Betty Duffy

***

Monday, December 13, 2010

An Advent-y Re-run

My friend Pedge never yells at her children. I’ve been watching for many years, hoping to catch her in a weak moment. So many mothers yell, if for no other reason, to let witnesses know that they care about their child’s misbehavior. Not Pedge.

I’ve asked her husband, “So what really happens when we’re not here? Doesn’t she ever just go crazy?” No. Her husband attests, she does not raise her voice.

Irene and I asked her the other day, how she does it. What kind of superhuman power is required to rear five children and never raise your voice?

“I just tell them, you can get dressed, or not get dressed. I’m leaving in ten minutes, and you’ll be in the car in your clothes, or your pajamas. But you will not steal my joy. You want to throw a tantrum about something? That’s fine. I’m going to continue what I’m working on and I’ll get back to you when you’re done. But you’re not going to steal my joy. It’s mine, and you can’t take it.”

Genius. Why should I let the misbehavior of my children blindside me into getting angry? I didn’t ask to be an angry person. In my bones, I am not an angry person. If I spend too much of my life being angry, it’s probably because I give away my joy too easily. I’m not going to do it anymore.

Last night, one of my boys attempted to kick me when I took his book away to turn out the light. He knew better. It was uncalled for. My husband’s out of town this week. We’re all tired, and on any other day of my life, I might have unleashed on him a mouthful of spittle words and flying spank hands.

But as much as I didn’t deserve to be kicked, I really didn’t deserve to have my day end in anger and regret.“You may never kick your mother,” I said, firmly, but not yelling. I took him by the shoulder and marched him downstairs. “You’ve got five laps.” They run laps to our fence and back, which gives us both time to calm down.

“But it’s cold!” he whined.

“That is why I have purchased for you a hat and coat.”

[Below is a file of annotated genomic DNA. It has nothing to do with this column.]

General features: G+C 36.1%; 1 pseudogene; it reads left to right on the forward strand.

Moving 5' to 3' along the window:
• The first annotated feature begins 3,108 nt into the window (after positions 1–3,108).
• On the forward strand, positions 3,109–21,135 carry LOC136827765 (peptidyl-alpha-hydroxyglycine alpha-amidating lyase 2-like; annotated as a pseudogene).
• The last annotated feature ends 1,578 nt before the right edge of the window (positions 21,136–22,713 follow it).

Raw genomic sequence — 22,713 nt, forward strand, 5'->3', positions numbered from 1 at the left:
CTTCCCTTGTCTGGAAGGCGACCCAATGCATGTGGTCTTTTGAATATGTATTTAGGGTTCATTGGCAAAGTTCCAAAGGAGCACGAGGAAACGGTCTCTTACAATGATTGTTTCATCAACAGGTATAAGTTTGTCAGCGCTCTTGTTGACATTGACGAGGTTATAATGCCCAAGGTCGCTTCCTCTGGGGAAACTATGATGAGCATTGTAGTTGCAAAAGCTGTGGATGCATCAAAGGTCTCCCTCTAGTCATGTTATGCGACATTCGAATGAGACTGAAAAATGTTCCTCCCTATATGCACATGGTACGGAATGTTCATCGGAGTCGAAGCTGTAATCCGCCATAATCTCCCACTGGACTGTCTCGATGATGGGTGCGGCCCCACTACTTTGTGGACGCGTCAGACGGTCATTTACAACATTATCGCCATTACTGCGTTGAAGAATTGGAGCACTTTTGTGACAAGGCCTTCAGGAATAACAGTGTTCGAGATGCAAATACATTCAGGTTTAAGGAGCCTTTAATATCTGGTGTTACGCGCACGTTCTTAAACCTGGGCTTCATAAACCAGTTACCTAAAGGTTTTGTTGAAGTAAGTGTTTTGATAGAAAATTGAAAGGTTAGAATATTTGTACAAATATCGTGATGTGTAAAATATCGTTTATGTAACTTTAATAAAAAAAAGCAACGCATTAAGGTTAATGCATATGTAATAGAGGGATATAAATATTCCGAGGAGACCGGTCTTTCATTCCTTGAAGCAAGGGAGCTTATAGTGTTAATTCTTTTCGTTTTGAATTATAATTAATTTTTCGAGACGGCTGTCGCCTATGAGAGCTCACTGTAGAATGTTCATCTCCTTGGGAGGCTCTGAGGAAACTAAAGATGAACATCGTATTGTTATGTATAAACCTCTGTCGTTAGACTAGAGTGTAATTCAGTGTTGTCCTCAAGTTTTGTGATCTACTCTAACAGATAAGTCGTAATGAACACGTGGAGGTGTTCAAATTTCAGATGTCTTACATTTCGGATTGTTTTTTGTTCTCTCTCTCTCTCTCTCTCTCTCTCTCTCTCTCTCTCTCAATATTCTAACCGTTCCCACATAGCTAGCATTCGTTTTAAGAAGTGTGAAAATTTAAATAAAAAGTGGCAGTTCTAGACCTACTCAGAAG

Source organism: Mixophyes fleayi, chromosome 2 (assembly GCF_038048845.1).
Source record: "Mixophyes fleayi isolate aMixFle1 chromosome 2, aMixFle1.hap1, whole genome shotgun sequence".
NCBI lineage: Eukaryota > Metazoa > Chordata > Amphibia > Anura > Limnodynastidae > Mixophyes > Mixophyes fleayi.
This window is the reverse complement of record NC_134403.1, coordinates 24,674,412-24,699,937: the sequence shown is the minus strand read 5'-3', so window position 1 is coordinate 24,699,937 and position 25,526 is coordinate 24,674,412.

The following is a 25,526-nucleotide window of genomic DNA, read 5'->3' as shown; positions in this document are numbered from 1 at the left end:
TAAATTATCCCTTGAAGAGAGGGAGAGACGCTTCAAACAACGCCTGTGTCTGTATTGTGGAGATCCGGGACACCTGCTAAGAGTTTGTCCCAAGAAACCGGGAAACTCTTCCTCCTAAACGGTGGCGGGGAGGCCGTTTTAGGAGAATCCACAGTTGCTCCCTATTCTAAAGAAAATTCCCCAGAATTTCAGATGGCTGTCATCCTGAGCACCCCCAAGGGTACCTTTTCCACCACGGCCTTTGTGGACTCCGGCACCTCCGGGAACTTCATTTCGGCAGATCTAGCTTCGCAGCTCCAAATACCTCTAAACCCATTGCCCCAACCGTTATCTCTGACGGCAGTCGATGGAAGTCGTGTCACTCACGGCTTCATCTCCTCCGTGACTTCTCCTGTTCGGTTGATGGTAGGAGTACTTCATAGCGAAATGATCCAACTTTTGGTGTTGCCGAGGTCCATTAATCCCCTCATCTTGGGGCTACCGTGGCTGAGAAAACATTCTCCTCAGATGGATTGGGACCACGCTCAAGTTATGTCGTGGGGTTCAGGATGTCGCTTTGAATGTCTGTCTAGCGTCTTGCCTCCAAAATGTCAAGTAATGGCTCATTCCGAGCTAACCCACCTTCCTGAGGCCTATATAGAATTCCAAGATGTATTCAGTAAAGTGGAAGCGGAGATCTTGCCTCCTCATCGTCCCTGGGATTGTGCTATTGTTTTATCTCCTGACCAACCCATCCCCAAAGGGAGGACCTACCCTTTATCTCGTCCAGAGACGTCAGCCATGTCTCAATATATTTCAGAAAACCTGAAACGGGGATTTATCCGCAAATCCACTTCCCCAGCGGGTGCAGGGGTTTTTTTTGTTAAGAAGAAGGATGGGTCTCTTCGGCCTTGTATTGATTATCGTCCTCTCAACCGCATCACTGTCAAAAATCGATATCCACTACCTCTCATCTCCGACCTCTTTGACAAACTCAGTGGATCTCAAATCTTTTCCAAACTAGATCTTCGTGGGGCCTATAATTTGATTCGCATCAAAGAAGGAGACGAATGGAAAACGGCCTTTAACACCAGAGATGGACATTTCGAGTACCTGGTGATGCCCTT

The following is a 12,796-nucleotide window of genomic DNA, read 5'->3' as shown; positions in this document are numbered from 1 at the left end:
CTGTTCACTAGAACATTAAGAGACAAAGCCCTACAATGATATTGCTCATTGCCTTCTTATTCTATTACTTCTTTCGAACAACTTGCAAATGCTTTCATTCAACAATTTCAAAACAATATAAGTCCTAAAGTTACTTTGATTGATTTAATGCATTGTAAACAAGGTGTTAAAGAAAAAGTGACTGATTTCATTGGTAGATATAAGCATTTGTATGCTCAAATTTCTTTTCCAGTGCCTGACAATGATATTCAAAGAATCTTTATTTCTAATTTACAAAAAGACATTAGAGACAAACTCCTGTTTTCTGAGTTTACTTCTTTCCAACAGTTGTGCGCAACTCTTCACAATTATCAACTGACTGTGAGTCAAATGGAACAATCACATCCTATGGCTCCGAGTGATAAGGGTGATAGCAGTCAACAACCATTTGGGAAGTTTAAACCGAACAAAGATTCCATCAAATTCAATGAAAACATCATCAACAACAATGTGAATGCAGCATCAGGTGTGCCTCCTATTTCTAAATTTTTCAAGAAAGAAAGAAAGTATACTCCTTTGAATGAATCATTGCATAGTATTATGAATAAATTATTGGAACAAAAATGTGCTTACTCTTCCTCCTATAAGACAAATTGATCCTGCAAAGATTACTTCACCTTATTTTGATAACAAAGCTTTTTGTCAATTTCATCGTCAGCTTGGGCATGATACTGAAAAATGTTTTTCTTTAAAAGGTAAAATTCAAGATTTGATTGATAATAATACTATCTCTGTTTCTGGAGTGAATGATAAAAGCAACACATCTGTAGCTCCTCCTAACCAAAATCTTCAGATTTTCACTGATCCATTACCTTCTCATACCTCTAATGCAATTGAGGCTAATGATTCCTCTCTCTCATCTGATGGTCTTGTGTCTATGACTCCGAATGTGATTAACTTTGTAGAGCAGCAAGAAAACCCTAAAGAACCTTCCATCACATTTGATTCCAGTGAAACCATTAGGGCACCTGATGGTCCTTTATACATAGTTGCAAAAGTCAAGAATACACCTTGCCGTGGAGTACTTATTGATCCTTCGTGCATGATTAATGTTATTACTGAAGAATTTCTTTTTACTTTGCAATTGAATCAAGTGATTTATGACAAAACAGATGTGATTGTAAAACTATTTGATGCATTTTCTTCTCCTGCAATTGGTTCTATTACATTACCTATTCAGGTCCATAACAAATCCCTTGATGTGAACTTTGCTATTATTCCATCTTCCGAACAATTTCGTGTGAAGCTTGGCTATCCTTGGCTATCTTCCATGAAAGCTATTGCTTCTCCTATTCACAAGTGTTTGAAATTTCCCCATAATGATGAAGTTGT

“But I’m tired!” he whined again. If anything steals my joy, it is unrelenting whining. I can be calm through the first few times, but after awhile I pop.

“That’s six laps. And I’ll give you another lap for every word you say. You can run all night if you want. But….You Are Not Going To Steal My Joy.” He didn’t know what to make of that. I think it was the first time he had heard his behavior framed in such a way, that it had potential to steal something from another person. He went out to run. And then he came in and went to bed. I didn’t hear another word from him all night, except for an apology.

My success caused me to look at some other areas in my life that are robbing me of my joy. I’ve felt lately, a little man-handled by “Christmas Spirit.” The pressure to spend money, to prove that I have a benevolent heart, that I can help the economy, that I love my children, that I’m game for a gift exchange comes from every corner.

My kids are old enough to be aware that the Santa who comes to their house is not the same Santa who visits their friends. I’m not getting them much this year because they have more than they need, and can comfortably store. And I’m not going to beat myself up about it. My joy will not be less on Christmas morning because there are fewer presents under the tree. Not sure what to do with their disappointment yet, but I know it’s not going to steal my joy.

I’ve noticed a creeping sense of grinchery on my part, as I go to Church and one of the petitions is, “And in this busy month of Advent, let us not forget to pause, and remember the real reason we celebrate the Season.” The school principal offered a similar platitude after the school play Tuesday night. Our kids had just spent two months learning songs about Santa and how they don’t want slippers for Christmas, but simply by “pausing” to offer Jesus a quick thought, everything is put into perspective?

Well, I’m Not Going to Let it Steal my Joy. This experiment has helped me to realize something about the nature of joy. First of all, it’s a practice. I’m not saying that as soon as I decided I wouldn’t let anyone steal my joy, I never yelled again. Matter of fact, I yelled five minutes ago, while I was writing this. But it caused me to examine, “Where is this impulse coming from? And what can I do to prevent it?”

Where platitudes are concerned, I dislike them because Jesus is not just the reason we celebrate the season, he’s the reason for my entire life. I don’t like the idea that I have to cue up warm fuzzy Advent and Christmas feelings simply because I’ve pressed the pause button on my crazy life. It so rarely works and then I feel disappointed.

My anti-commercialism cannot remain satisfied in its anti-ism. It has to find its purpose in an embrace of finer things. Hence, for my joy to be authentic, for it to work in suppressing my anger, my faith must be something that I am always doing rather than something I am always seeking to feel. I want my children to receive that joy for Christmas, the joy of an active, practicing faith. And I want them to keep it through their entire lives.